The Soulmate Equation

Page 7

She wasn’t sure whether he was genuinely offering her a tour or subtly chastising her for eavesdropping.

“Oh. No,” she said, “it’s okay. Sorry. I was just on my way back from the restrooms and took a peek.”

Smiling, he held out his hand. “David Morris.”

Jess shook it tentatively. “Jessica.”

“We haven’t had clients in the offices for a while. It’s nice to see a fresh face.” As he said this, his eyes did a quick sweep down her body and back up. “You’re doing the DNADuo?”

She resisted the urge to cross her arms over her chest to hide the fact that she’d come to this high-end dating service looking like a hungover college kid. “I haven’t decided yet. I’m here with my best friend. She’s a romance author and completely lost her mind when Americano—Dr. Peña, sorry—mentioned the business to us this morning.”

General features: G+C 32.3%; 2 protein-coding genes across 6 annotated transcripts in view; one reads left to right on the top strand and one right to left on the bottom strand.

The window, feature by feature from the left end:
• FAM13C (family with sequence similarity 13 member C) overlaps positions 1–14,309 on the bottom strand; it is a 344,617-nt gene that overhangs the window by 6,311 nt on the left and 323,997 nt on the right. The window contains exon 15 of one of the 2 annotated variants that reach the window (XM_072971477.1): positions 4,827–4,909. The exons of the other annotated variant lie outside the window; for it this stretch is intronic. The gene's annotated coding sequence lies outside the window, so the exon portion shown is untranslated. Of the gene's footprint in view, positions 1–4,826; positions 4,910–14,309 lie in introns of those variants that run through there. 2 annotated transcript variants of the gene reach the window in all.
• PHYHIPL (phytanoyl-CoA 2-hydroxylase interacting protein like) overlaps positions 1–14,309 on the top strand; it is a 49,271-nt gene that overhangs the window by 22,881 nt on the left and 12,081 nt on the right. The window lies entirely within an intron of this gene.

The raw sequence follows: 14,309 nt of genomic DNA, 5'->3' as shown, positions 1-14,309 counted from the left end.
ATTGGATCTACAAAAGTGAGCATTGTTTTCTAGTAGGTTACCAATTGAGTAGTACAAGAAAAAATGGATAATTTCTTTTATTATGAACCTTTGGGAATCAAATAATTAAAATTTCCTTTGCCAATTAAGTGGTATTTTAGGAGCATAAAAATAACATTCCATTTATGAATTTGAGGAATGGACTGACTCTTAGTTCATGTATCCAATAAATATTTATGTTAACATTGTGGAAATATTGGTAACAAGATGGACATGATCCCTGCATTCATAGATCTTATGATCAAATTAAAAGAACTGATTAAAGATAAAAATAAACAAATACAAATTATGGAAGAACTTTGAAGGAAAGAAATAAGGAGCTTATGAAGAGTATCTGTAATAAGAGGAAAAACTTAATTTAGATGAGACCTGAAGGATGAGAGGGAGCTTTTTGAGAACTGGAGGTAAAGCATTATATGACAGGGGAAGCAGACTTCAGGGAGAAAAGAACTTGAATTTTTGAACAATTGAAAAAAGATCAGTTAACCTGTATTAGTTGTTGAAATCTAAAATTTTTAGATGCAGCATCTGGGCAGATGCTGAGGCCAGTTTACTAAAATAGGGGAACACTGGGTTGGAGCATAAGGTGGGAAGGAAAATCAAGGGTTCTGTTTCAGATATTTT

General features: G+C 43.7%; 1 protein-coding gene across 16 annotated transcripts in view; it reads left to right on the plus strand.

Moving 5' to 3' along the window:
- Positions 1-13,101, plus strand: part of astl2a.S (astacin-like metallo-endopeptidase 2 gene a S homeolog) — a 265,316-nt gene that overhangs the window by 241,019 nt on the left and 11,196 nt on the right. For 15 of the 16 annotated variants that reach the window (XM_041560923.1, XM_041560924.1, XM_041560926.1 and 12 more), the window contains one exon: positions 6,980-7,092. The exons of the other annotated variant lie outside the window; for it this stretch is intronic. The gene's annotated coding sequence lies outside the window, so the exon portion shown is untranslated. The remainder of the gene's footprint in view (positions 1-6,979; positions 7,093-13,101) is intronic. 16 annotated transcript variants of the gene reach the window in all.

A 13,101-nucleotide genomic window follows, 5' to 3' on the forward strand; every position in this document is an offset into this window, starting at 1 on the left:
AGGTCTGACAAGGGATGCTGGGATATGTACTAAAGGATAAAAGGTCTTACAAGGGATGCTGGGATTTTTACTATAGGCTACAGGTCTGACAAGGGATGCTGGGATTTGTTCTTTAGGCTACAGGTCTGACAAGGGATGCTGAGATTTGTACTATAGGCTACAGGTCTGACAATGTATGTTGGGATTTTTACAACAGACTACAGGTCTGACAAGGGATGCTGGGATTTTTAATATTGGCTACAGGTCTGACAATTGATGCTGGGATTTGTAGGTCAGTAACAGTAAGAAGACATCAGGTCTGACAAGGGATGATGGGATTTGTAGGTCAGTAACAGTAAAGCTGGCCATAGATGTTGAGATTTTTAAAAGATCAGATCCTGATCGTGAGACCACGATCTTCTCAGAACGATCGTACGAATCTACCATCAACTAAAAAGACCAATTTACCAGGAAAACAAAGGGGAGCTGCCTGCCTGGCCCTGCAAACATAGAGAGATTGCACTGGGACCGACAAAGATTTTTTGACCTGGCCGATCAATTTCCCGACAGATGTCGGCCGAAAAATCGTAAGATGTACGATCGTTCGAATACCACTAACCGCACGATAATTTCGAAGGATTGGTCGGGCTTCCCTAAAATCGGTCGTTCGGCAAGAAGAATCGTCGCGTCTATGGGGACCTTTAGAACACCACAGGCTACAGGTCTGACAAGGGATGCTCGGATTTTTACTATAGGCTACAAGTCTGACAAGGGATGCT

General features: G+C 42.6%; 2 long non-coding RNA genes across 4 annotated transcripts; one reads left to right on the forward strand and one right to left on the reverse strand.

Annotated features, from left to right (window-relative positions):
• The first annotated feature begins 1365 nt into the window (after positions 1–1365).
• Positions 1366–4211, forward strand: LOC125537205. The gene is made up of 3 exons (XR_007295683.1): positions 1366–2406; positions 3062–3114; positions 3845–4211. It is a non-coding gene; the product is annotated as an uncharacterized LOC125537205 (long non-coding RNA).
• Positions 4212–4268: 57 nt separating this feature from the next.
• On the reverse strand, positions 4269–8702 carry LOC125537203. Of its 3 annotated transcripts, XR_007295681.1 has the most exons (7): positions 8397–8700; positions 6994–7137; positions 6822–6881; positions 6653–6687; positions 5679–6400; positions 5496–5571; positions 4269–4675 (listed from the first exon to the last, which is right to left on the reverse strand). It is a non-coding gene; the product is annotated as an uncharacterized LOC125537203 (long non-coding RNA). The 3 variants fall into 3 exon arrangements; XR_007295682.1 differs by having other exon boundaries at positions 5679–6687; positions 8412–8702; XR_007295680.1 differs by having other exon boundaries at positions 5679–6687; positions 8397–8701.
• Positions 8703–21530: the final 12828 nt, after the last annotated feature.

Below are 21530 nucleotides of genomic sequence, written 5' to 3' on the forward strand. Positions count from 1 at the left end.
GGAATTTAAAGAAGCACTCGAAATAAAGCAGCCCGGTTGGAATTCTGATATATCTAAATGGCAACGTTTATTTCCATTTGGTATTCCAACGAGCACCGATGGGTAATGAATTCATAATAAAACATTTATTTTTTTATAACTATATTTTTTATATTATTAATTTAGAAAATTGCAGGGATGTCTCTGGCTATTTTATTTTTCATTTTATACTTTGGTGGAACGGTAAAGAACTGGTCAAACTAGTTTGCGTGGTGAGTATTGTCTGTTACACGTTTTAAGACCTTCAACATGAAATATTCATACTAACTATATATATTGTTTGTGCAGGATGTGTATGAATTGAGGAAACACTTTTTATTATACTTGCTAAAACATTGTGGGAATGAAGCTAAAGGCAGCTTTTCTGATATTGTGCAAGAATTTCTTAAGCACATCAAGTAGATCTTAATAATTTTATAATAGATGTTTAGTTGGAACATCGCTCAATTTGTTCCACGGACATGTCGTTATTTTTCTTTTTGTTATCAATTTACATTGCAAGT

David gestured for her to lead them both back to the conference room. “Well, I hope you find the technology compelling.”

Jess forced a polite smile. “I’m sure we will.”

David stopped at the threshold to the conference room. “It was nice to meet you, Jessica. If you need anything else, please feel free to reach out.”

With another tight smile, Jess pushed down her bubbling uneasiness. “I absolutely will.”